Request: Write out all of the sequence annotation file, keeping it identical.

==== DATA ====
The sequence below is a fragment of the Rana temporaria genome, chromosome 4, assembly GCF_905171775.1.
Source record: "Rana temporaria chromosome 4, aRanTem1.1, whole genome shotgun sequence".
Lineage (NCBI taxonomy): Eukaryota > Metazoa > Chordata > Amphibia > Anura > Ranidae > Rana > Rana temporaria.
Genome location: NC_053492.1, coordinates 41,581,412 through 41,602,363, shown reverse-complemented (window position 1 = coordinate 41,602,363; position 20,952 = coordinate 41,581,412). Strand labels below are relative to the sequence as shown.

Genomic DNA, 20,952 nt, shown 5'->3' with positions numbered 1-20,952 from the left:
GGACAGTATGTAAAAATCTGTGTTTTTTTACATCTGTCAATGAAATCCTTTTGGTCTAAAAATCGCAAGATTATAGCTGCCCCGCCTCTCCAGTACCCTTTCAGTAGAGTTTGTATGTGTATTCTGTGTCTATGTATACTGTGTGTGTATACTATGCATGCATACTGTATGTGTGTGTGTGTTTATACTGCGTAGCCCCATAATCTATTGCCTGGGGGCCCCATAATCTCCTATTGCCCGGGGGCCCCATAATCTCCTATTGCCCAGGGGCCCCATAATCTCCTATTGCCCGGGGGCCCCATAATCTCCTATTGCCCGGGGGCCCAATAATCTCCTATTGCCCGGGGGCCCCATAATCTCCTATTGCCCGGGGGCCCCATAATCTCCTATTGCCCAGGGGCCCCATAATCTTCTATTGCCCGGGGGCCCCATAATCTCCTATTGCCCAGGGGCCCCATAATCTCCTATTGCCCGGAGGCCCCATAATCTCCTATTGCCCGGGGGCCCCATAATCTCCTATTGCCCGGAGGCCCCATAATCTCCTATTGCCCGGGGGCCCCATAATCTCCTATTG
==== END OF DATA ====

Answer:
The sequence below is a fragment of the Rana temporaria genome, chromosome 4, assembly GCF_905171775.1.
Source record: "Rana temporaria chromosome 4, aRanTem1.1, whole genome shotgun sequence".
Lineage (NCBI taxonomy): Eukaryota > Metazoa > Chordata > Amphibia > Anura > Ranidae > Rana > Rana temporaria.
Genome location: NC_053492.1, coordinates 41,581,412 through 41,602,363, shown reverse-complemented (window position 1 = coordinate 41,602,363; position 20,952 = coordinate 41,581,412). Strand labels below are relative to the sequence as shown.

Genomic DNA, 20,952 nt, shown 5'->3' with positions numbered 1-20,952 from the left:
GGACAGTATGTAAAAATCTGTGTTTTTTTACATCTGTCAATGAAATCCTTTTGGTCTAAAAATCGCAAGATTATAGCTGCCCCGCCTCTCCAGTACCCTTTCAGTAGAGTTTGTATGTGTATTCTGTGTCTATGTATACTGTGTGTGTATACTATGCATGCATACTGTATGTGTGTGTGTGTTTATACTGCGTAGCCCCATAATCTATTGCCTGGGGGCCCCATAATCTCCTATTGCCCGGGGGCCCCATAATCTCCTATTGCCCAGGGGCCCCATAATCTCCTATTGCCCGGGGGCCCCATAATCTCCTATTGCCCGGGGGCCCAATAATCTCCTATTGCCCGGGGGCCCCATAATCTCCTATTGCCCGGGGGCCCCATAATCTCCTATTGCCCAGGGGCCCCATAATCTTCTATTGCCCGGGGGCCCCATAATCTCCTATTGCCCAGGGGCCCCATAATCTCCTATTGCCCGGAGGCCCCATAATCTCCTATTGCCCGGGGGCCCCATAATCTCCTATTGCCCGGAGGCCCCATAATCTCCTATTGCCCGGGGGCCCCATAATCTCCTATTG